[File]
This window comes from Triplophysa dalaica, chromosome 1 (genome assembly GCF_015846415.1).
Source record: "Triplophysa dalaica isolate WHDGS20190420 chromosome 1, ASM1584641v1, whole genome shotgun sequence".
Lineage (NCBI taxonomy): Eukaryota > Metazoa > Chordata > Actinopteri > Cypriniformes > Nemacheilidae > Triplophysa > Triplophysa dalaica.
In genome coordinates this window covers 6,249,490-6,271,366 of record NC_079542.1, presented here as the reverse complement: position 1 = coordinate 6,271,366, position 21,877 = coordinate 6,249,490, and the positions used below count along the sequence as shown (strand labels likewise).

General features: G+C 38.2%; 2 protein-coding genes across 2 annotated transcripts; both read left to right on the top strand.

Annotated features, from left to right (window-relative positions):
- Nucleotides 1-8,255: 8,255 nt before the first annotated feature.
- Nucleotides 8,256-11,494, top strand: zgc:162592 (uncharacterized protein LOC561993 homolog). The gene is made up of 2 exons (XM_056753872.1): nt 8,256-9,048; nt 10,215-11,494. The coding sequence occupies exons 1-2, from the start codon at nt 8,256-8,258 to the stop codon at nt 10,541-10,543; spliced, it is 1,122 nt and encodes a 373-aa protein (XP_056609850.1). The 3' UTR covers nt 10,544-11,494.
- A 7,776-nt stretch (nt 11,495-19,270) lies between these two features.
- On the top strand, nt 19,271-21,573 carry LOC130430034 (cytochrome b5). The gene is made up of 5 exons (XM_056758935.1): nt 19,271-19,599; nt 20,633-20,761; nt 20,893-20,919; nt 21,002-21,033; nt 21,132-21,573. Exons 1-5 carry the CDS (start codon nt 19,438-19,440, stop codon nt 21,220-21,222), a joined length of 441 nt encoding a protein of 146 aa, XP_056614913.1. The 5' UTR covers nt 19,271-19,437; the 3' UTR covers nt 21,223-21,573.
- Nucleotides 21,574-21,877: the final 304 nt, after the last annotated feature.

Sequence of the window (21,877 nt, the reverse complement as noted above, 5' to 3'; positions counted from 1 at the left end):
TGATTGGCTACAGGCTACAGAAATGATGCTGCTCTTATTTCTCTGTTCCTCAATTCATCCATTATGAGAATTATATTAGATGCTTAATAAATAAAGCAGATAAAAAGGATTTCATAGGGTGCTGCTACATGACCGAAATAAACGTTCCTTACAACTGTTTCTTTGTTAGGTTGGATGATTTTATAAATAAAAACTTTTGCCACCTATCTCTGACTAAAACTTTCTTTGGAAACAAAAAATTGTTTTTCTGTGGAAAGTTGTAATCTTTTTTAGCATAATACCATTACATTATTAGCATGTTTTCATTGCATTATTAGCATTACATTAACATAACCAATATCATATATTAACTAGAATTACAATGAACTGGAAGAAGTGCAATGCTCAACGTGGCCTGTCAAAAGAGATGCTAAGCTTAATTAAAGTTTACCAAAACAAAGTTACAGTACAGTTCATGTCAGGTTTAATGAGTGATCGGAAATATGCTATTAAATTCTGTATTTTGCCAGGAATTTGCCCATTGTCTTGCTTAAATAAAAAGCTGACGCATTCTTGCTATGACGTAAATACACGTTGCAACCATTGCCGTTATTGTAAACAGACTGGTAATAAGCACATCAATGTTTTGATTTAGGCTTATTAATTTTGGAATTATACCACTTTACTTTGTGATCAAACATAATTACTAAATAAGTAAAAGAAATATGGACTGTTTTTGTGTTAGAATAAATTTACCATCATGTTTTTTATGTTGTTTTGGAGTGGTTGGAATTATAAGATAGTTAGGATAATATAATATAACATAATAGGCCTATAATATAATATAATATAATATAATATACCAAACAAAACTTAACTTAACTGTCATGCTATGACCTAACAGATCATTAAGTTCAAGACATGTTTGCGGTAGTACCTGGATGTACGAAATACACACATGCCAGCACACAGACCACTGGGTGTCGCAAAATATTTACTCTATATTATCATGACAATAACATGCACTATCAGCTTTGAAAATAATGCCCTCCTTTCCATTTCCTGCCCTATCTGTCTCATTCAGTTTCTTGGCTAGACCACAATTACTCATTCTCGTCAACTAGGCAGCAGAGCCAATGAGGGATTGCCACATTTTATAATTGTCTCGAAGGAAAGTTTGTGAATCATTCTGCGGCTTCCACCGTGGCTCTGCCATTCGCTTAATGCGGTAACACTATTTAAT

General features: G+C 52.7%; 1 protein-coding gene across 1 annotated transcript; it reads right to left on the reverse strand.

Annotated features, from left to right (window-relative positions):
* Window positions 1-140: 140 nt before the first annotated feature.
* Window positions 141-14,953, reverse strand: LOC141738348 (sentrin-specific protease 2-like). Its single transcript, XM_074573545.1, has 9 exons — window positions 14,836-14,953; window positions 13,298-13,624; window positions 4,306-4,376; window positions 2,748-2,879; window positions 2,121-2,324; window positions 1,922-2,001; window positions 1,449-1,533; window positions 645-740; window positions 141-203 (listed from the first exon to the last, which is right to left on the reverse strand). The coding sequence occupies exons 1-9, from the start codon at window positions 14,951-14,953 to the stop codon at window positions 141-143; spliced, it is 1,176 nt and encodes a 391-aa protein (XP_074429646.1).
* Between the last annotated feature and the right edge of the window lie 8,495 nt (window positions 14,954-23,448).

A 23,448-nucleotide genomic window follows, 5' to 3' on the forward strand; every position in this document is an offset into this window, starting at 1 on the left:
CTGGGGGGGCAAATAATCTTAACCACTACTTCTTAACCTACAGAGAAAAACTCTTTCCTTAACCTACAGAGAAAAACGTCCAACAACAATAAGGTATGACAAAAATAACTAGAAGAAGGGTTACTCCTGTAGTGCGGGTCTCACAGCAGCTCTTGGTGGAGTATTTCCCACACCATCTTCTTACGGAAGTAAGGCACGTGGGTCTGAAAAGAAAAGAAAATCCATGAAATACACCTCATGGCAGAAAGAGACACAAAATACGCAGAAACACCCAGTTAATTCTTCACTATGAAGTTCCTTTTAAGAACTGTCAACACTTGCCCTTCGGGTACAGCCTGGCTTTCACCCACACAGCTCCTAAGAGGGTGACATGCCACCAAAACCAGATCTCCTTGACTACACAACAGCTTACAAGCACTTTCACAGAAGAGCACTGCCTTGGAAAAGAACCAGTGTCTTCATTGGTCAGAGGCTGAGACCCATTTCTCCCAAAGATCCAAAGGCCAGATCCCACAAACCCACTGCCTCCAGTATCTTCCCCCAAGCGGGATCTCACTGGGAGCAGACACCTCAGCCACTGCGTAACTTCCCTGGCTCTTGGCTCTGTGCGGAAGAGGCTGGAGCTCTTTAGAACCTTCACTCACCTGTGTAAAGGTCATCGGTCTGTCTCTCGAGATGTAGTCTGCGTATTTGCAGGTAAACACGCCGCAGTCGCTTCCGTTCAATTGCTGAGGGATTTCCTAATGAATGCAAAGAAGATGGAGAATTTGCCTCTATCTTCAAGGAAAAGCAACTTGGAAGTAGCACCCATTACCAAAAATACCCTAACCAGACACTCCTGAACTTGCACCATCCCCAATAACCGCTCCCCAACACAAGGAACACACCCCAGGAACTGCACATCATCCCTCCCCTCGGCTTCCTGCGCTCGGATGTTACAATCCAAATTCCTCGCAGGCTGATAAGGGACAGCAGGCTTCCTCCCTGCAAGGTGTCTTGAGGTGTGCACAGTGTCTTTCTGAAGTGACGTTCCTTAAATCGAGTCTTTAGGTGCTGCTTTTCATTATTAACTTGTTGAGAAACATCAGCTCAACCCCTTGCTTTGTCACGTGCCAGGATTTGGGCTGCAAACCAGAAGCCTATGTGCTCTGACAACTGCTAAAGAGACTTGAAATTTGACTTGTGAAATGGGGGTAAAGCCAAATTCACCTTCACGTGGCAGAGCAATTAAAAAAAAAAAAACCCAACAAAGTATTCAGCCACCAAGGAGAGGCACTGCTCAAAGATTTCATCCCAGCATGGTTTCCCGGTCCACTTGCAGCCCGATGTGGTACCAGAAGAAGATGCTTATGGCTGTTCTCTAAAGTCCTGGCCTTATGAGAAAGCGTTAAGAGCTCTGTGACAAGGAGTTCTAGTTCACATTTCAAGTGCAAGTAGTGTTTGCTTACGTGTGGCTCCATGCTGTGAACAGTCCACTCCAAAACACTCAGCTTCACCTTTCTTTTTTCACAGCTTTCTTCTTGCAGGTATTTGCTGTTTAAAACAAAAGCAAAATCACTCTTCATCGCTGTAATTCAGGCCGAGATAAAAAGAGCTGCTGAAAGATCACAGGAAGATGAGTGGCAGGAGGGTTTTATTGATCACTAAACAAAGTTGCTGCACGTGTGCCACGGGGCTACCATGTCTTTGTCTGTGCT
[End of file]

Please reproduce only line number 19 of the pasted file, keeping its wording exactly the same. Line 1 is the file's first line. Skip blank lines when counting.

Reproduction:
A 23,448-nucleotide genomic window follows, 5' to 3' on the forward strand; every position in this document is an offset into this window, starting at 1 on the left: